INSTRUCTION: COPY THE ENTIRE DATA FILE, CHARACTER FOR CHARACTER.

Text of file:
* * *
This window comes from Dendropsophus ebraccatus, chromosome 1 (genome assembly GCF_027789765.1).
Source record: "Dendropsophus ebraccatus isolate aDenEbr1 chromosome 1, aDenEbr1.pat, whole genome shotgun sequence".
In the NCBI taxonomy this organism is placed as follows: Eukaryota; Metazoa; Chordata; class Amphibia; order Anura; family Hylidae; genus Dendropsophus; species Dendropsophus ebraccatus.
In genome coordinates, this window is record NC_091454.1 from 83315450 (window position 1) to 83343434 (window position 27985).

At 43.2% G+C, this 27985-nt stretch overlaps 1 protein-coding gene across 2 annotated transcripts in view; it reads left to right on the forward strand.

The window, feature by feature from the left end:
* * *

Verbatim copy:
This window comes from Dendropsophus ebraccatus, chromosome 1 (genome assembly GCF_027789765.1).
Source record: "Dendropsophus ebraccatus isolate aDenEbr1 chromosome 1, aDenEbr1.pat, whole genome shotgun sequence".
In the NCBI taxonomy this organism is placed as follows: Eukaryota; Metazoa; Chordata; class Amphibia; order Anura; family Hylidae; genus Dendropsophus; species Dendropsophus ebraccatus.
In genome coordinates, this window is record NC_091454.1 from 83315450 (window position 1) to 83343434 (window position 27985).

At 43.2% G+C, this 27985-nt stretch overlaps 1 protein-coding gene across 2 annotated transcripts in view; it reads left to right on the forward strand.

The window, feature by feature from the left end: